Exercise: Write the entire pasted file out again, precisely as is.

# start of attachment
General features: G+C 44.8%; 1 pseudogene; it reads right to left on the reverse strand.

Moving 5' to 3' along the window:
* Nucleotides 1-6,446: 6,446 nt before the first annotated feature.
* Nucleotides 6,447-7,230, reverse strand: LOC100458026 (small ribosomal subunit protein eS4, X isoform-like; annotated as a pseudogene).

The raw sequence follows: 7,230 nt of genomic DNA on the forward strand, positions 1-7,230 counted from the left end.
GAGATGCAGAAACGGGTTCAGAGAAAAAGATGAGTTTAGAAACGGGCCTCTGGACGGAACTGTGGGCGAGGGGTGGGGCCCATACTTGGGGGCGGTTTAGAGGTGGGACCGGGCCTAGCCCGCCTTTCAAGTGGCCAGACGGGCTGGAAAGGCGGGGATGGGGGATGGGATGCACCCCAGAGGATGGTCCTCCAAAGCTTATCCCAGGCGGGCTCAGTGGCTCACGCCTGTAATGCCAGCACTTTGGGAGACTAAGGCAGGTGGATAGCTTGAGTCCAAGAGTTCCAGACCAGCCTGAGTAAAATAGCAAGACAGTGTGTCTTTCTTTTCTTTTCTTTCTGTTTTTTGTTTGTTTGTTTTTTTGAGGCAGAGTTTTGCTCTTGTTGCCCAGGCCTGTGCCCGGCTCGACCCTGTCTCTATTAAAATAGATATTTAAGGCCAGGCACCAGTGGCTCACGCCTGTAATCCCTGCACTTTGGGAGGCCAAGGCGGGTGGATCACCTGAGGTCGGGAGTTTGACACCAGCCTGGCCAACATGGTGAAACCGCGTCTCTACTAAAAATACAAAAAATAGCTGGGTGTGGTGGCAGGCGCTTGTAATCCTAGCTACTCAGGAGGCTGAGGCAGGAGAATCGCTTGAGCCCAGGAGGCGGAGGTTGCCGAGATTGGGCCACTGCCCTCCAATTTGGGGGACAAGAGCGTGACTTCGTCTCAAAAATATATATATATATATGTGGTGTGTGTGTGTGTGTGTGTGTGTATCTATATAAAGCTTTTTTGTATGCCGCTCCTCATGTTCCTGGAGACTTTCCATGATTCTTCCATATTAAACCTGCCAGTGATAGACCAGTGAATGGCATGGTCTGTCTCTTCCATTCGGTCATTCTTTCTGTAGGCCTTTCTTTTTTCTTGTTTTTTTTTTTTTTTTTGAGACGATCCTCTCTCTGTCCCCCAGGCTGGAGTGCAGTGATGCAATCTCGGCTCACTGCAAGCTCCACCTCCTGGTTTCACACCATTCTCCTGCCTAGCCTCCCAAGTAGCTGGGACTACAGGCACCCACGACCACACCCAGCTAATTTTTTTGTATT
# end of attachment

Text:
General features: G+C 44.8%; 1 pseudogene; it reads right to left on the reverse strand.

Moving 5' to 3' along the window:
* Nucleotides 1-6,446: 6,446 nt before the first annotated feature.
* Nucleotides 6,447-7,230, reverse strand: LOC100458026 (small ribosomal subunit protein eS4, X isoform-like; annotated as a pseudogene).

The raw sequence follows: 7,230 nt of genomic DNA on the forward strand, positions 1-7,230 counted from the left end.
GAGATGCAGAAACGGGTTCAGAGAAAAAGATGAGTTTAGAAACGGGCCTCTGGACGGAACTGTGGGCGAGGGGTGGGGCCCATACTTGGGGGCGGTTTAGAGGTGGGACCGGGCCTAGCCCGCCTTTCAAGTGGCCAGACGGGCTGGAAAGGCGGGGATGGGGGATGGGATGCACCCCAGAGGATGGTCCTCCAAAGCTTATCCCAGGCGGGCTCAGTGGCTCACGCCTGTAATGCCAGCACTTTGGGAGACTAAGGCAGGTGGATAGCTTGAGTCCAAGAGTTCCAGACCAGCCTGAGTAAAATAGCAAGACAGTGTGTCTTTCTTTTCTTTTCTTTCTGTTTTTTGTTTGTTTGTTTTTTTGAGGCAGAGTTTTGCTCTTGTTGCCCAGGCCTGTGCCCGGCTCGACCCTGTCTCTATTAAAATAGATATTTAAGGCCAGGCACCAGTGGCTCACGCCTGTAATCCCTGCACTTTGGGAGGCCAAGGCGGGTGGATCACCTGAGGTCGGGAGTTTGACACCAGCCTGGCCAACATGGTGAAACCGCGTCTCTACTAAAAATACAAAAAATAGCTGGGTGTGGTGGCAGGCGCTTGTAATCCTAGCTACTCAGGAGGCTGAGGCAGGAGAATCGCTTGAGCCCAGGAGGCGGAGGTTGCCGAGATTGGGCCACTGCCCTCCAATTTGGGGGACAAGAGCGTGACTTCGTCTCAAAAATATATATATATATATGTGGTGTGTGTGTGTGTGTGTGTGTGTATCTATATAAAGCTTTTTTGTATGCCGCTCCTCATGTTCCTGGAGACTTTCCATGATTCTTCCATATTAAACCTGCCAGTGATAGACCAGTGAATGGCATGGTCTGTCTCTTCCATTCGGTCATTCTTTCTGTAGGCCTTTCTTTTTTCTTGTTTTTTTTTTTTTTTTTGAGACGATCCTCTCTCTGTCCCCCAGGCTGGAGTGCAGTGATGCAATCTCGGCTCACTGCAAGCTCCACCTCCTGGTTTCACACCATTCTCCTGCCTAGCCTCCCAAGTAGCTGGGACTACAGGCACCCACGACCACACCCAGCTAATTTTTTTGTATT